It reads like a detective novel. Zed follows leads, passing through the less frequented corners of the bustling city. Ben Van Dongen’s cities are usually gritty and unforgiving places, riddled with back alleyways and dangerous doorways. This city is no different. The distinct locations of each scene create an impressive thematic atmosphere. Zed’s impressions of the city and the intermittent thoughts of his home in the forest, along with references to why he entered the city in the first place, really put muscle on the bones of this story for me.

The beginning of the book includes a couple of stereotypical side characters you would expect from an 80s dystopian film like Bladerunner, and there is a lack of multi-dimensional female characters. Until Belle, that is. I found that the interactions between Zed and Belle kicked this story up a notch, and created another layer of tension.

Also of interest is the implant which Zed receives in the city. I asked Ben about the role of technology in this book. “I write a lot from the hip,” he replied, “so the implants came from me thinking it was a neat idea that could push the story forward during an early writing session for the book. The idea of mechanical and technological prosthetics terrifies me. I am excited for the possibilities for people who need them, but when fake eyes out perform real eyes, how long will it take before people opt to get the new tech? Will that keep the people who don’t want augmentations behind? It’s a personal fear that I can see on the horizon.”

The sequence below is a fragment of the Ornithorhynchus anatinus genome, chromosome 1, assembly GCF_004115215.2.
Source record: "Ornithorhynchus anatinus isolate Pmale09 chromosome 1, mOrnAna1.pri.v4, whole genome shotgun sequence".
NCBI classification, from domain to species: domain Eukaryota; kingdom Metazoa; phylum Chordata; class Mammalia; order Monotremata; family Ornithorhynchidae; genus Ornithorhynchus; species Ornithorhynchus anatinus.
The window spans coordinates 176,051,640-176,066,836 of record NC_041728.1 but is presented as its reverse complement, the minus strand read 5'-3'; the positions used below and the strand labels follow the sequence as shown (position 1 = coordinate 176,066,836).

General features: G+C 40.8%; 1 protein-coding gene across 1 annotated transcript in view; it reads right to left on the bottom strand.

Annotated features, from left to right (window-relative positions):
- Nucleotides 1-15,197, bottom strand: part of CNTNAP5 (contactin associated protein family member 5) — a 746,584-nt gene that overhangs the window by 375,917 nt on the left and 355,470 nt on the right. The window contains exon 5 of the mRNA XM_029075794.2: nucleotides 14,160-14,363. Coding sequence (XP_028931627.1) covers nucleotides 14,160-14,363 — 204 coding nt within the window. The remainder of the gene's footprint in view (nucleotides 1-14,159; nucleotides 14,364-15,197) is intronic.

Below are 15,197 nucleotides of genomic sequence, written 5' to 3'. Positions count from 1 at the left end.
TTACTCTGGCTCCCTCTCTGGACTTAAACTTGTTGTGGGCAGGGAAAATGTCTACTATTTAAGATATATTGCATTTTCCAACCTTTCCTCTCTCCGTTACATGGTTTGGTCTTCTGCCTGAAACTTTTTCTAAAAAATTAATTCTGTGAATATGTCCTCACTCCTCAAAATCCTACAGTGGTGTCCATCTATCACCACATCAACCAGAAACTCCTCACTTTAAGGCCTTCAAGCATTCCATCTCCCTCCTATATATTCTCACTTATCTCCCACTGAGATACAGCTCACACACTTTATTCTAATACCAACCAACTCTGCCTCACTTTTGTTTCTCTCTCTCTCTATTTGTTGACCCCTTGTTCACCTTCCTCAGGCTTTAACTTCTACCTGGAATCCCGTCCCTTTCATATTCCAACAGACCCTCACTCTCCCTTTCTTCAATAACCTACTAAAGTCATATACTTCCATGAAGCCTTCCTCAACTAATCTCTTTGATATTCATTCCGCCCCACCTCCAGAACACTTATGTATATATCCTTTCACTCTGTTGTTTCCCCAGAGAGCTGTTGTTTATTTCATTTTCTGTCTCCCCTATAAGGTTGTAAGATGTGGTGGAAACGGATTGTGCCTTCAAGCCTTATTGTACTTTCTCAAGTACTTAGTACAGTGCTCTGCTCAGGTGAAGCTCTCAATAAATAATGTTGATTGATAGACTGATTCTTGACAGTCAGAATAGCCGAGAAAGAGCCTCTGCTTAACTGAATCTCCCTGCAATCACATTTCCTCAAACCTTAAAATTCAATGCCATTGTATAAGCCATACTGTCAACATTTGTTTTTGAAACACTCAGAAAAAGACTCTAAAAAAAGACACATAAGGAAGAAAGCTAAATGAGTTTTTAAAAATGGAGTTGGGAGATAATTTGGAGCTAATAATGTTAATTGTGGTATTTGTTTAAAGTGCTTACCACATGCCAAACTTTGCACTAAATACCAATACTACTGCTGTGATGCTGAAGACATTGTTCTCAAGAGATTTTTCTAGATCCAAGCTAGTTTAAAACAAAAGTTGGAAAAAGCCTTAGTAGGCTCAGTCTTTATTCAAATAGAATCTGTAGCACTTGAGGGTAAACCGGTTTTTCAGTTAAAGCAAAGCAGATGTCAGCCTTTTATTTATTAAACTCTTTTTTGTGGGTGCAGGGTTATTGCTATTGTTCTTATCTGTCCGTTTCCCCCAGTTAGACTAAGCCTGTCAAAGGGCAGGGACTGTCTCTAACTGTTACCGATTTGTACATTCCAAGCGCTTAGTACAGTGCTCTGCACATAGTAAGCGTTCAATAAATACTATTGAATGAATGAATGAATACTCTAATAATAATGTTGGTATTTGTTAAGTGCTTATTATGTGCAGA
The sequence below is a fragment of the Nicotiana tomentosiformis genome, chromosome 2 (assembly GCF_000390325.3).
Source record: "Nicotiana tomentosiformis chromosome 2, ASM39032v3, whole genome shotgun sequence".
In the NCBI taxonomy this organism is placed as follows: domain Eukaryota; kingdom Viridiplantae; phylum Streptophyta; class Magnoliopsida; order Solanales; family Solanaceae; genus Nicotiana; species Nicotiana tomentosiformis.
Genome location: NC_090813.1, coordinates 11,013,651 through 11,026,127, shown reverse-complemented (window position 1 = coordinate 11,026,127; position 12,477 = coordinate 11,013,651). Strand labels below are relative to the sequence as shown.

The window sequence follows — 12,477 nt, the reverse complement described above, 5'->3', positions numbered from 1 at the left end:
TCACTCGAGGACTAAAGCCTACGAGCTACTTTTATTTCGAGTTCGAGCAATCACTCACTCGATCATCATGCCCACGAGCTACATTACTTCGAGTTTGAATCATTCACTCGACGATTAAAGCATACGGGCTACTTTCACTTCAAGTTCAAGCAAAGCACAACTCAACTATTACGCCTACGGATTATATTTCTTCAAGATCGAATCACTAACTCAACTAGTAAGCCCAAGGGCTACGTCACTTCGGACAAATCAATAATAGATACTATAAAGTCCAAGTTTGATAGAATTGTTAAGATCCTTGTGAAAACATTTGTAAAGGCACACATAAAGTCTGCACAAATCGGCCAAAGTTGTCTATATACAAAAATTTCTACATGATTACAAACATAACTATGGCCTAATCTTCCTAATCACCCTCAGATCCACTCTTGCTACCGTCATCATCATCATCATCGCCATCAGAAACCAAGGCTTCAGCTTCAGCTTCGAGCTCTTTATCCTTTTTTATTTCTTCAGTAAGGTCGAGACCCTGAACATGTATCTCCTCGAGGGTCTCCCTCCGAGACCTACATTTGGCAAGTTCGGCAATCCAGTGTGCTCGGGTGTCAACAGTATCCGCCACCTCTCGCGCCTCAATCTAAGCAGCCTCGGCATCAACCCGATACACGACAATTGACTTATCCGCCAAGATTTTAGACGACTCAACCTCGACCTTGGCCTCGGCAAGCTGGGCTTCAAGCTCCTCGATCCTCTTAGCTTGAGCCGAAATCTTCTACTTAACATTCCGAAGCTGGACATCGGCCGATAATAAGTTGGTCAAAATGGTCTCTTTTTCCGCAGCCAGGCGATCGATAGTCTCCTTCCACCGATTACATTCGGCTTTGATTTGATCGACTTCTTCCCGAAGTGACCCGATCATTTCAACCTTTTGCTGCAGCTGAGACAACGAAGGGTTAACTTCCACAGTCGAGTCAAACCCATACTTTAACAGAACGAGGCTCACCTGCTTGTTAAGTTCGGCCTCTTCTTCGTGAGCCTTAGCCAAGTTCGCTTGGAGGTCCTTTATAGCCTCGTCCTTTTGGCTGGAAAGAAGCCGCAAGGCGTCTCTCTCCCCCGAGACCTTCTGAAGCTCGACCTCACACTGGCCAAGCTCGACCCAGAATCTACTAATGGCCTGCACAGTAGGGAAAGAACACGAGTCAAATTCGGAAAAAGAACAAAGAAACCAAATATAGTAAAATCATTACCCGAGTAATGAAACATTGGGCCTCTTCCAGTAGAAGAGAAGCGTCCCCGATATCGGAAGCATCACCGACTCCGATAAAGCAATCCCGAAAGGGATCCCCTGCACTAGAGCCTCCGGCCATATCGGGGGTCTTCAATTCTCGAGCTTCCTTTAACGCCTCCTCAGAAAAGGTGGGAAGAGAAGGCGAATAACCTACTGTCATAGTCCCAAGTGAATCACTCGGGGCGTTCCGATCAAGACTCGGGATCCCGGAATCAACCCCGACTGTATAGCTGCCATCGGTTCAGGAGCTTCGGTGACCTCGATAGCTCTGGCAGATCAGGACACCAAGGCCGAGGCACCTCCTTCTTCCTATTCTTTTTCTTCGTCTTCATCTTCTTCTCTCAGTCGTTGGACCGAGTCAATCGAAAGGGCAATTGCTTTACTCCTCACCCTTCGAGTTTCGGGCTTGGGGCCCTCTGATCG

Overall, The Thinking Machine is a well-paced and engaging read. I’m really excited to see what Ben writes next!

Author Photo ALT (Khoa).jpg

Ben Van Dongen was born in Windsor Ontario. He likes to think that if he tried harder he could have been an Astronaut, but he is happier writing science fiction anyway. He co-authored the books No Light Tomorrow and All These Crooked Streets, and is one half of the founding team of Adventure Worlds Press. You can read more crazy notions on his website BenVanDongen.com

**Next Thursday’s featured author is Justine Alley Dowsett with her newest co-authored novel, Mirror’s Deceit! **